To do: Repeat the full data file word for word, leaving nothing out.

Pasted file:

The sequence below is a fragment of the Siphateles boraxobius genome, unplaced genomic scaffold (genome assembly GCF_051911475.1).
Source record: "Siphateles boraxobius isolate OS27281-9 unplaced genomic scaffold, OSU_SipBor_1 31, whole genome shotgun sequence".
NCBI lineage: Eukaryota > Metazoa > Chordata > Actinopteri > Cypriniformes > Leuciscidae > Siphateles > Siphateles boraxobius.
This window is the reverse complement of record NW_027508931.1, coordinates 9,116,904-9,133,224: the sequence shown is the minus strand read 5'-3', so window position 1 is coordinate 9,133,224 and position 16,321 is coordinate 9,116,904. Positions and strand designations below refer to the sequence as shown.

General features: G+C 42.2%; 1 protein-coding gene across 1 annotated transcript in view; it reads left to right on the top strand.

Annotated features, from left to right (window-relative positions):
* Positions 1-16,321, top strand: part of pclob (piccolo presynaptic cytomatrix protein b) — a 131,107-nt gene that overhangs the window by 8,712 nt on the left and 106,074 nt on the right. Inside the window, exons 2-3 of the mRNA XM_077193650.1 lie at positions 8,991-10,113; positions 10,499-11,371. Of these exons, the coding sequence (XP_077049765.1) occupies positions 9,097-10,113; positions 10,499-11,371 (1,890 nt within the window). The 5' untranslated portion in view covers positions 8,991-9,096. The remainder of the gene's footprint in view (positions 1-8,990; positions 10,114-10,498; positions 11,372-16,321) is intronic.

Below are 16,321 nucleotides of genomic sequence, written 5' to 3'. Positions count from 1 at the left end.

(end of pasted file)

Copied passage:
The sequence below is a fragment of the Siphateles boraxobius genome, unplaced genomic scaffold (genome assembly GCF_051911475.1).
Source record: "Siphateles boraxobius isolate OS27281-9 unplaced genomic scaffold, OSU_SipBor_1 31, whole genome shotgun sequence".
NCBI lineage: Eukaryota > Metazoa > Chordata > Actinopteri > Cypriniformes > Leuciscidae > Siphateles > Siphateles boraxobius.
This window is the reverse complement of record NW_027508931.1, coordinates 9,116,904-9,133,224: the sequence shown is the minus strand read 5'-3', so window position 1 is coordinate 9,133,224 and position 16,321 is coordinate 9,116,904. Positions and strand designations below refer to the sequence as shown.

General features: G+C 42.2%; 1 protein-coding gene across 1 annotated transcript in view; it reads left to right on the top strand.

Annotated features, from left to right (window-relative positions):
* Positions 1-16,321, top strand: part of pclob (piccolo presynaptic cytomatrix protein b) — a 131,107-nt gene that overhangs the window by 8,712 nt on the left and 106,074 nt on the right. Inside the window, exons 2-3 of the mRNA XM_077193650.1 lie at positions 8,991-10,113; positions 10,499-11,371. Of these exons, the coding sequence (XP_077049765.1) occupies positions 9,097-10,113; positions 10,499-11,371 (1,890 nt within the window). The 5' untranslated portion in view covers positions 8,991-9,096. The remainder of the gene's footprint in view (positions 1-8,990; positions 10,114-10,498; positions 11,372-16,321) is intronic.

Below are 16,321 nucleotides of genomic sequence, written 5' to 3'. Positions count from 1 at the left end.